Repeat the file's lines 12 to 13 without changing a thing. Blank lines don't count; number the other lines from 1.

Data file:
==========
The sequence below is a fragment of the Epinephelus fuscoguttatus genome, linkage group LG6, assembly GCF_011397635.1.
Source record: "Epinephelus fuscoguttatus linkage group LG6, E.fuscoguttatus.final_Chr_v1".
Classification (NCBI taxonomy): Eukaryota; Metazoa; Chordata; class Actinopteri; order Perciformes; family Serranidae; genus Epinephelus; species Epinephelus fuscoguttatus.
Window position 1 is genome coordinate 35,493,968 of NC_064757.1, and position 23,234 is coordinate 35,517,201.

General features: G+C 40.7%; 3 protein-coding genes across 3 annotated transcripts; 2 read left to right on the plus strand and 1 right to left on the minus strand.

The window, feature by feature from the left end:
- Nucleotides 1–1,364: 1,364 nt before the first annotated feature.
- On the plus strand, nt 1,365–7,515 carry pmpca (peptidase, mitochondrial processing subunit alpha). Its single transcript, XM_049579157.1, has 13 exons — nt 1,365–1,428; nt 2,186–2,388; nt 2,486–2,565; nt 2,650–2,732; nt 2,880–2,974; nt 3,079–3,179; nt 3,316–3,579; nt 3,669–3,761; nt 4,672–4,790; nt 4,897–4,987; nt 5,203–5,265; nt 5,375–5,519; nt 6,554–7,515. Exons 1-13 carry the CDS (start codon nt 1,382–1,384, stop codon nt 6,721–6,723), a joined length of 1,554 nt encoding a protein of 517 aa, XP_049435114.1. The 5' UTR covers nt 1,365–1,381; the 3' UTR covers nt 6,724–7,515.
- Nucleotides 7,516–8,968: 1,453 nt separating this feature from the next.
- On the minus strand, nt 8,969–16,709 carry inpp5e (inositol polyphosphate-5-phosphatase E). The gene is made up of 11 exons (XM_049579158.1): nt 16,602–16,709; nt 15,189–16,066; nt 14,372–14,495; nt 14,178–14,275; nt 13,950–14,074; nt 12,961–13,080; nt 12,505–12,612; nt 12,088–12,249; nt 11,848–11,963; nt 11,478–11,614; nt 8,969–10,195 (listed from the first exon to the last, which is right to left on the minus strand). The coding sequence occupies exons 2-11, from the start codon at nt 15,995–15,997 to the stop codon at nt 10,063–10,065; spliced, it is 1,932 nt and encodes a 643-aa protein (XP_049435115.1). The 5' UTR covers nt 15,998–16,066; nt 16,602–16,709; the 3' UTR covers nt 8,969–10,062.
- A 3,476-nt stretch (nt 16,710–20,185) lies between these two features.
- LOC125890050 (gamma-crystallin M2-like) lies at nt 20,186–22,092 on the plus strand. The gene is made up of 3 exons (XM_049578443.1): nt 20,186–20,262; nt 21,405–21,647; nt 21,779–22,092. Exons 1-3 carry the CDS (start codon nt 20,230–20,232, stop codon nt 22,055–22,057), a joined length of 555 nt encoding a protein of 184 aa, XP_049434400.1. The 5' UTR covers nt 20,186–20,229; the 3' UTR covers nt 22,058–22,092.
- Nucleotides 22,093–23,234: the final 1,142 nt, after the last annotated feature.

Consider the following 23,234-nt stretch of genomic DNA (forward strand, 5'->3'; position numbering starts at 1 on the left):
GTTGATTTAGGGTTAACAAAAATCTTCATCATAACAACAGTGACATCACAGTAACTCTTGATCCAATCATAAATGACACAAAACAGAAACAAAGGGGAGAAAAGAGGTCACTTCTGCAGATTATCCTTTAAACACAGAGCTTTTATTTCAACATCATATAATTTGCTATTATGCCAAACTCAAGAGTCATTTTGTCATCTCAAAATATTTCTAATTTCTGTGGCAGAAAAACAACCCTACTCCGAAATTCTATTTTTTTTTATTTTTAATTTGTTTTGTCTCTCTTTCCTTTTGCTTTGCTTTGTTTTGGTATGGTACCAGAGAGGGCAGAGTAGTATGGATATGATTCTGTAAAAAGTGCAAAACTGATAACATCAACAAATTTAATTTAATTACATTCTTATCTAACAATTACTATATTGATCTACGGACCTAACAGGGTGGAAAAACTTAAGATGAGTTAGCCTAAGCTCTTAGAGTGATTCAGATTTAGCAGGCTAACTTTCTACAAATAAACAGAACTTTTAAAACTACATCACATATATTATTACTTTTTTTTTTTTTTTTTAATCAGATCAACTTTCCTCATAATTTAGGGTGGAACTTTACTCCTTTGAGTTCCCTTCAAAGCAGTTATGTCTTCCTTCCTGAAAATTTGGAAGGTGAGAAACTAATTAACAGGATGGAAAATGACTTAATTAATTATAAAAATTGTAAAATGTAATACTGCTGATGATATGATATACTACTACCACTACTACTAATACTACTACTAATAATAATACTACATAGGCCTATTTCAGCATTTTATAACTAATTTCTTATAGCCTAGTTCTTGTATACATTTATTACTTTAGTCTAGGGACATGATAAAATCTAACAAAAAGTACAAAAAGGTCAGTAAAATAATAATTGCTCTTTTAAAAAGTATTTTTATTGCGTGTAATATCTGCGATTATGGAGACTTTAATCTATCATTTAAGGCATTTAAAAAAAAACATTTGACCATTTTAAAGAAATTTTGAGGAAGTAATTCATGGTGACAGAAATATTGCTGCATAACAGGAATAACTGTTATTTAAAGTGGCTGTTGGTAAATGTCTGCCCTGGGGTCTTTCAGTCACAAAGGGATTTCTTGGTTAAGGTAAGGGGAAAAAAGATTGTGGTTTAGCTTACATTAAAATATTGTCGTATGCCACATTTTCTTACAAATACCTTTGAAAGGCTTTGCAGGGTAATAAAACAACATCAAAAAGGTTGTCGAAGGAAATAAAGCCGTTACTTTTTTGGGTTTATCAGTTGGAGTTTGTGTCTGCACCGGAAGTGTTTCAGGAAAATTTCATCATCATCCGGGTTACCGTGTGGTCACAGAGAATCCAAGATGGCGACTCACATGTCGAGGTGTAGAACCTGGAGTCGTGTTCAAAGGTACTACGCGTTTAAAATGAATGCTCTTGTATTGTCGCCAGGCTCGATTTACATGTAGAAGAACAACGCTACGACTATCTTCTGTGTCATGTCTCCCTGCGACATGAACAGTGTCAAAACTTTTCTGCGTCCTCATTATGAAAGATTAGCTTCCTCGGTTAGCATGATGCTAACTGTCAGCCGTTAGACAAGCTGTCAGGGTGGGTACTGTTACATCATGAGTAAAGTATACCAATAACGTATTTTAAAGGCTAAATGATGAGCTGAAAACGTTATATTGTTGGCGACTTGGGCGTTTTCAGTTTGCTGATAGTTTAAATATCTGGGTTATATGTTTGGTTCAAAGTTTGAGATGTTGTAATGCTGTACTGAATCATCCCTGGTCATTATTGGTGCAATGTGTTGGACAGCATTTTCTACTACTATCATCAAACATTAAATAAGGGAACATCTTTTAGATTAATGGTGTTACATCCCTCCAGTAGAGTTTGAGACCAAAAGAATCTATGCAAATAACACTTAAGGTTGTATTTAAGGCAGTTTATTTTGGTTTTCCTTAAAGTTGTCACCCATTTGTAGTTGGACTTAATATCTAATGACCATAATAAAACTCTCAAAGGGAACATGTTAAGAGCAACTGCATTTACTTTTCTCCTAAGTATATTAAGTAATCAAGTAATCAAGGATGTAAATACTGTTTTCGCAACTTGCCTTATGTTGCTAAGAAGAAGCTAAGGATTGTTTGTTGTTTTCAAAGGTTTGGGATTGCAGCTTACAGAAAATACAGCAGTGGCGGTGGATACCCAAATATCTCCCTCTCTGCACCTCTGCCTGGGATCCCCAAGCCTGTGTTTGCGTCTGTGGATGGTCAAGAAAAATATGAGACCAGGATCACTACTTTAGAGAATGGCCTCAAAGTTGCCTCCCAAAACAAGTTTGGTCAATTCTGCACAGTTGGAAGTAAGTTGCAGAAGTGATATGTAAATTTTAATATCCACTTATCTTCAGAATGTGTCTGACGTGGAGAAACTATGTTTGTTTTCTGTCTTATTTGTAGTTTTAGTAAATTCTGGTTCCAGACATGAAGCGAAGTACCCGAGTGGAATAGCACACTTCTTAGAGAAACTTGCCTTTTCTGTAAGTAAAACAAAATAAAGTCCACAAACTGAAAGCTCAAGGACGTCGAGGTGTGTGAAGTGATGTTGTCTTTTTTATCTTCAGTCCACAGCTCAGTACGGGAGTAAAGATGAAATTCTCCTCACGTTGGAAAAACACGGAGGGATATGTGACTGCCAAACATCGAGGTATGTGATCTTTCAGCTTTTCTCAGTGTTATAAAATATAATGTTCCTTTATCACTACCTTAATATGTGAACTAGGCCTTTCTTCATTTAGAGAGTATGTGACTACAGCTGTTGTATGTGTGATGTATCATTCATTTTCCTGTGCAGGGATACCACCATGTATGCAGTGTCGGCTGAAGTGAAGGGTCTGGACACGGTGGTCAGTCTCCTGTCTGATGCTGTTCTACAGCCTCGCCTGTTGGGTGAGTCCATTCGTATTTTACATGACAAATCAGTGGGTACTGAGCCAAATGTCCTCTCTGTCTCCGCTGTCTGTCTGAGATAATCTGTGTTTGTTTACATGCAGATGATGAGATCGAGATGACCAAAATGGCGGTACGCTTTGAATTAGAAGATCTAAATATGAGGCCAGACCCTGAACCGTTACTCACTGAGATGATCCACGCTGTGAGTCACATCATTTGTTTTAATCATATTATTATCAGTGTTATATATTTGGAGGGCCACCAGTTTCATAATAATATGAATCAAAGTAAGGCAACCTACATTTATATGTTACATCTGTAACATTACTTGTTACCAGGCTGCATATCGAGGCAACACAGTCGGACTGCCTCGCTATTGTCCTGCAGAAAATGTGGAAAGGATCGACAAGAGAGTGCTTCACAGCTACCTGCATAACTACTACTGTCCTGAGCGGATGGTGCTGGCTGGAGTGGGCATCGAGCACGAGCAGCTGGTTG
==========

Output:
- LOC125890050 (gamma-crystallin M2-like) lies at nt 20,186–22,092 on the plus strand. The gene is made up of 3 exons (XM_049578443.1): nt 20,186–20,262; nt 21,405–21,647; nt 21,779–22,092. Exons 1-3 carry the CDS (start codon nt 20,230–20,232, stop codon nt 22,055–22,057), a joined length of 555 nt encoding a protein of 184 aa, XP_049434400.1. The 5' UTR covers nt 20,186–20,229; the 3' UTR covers nt 22,058–22,092.
- Nucleotides 22,093–23,234: the final 1,142 nt, after the last annotated feature.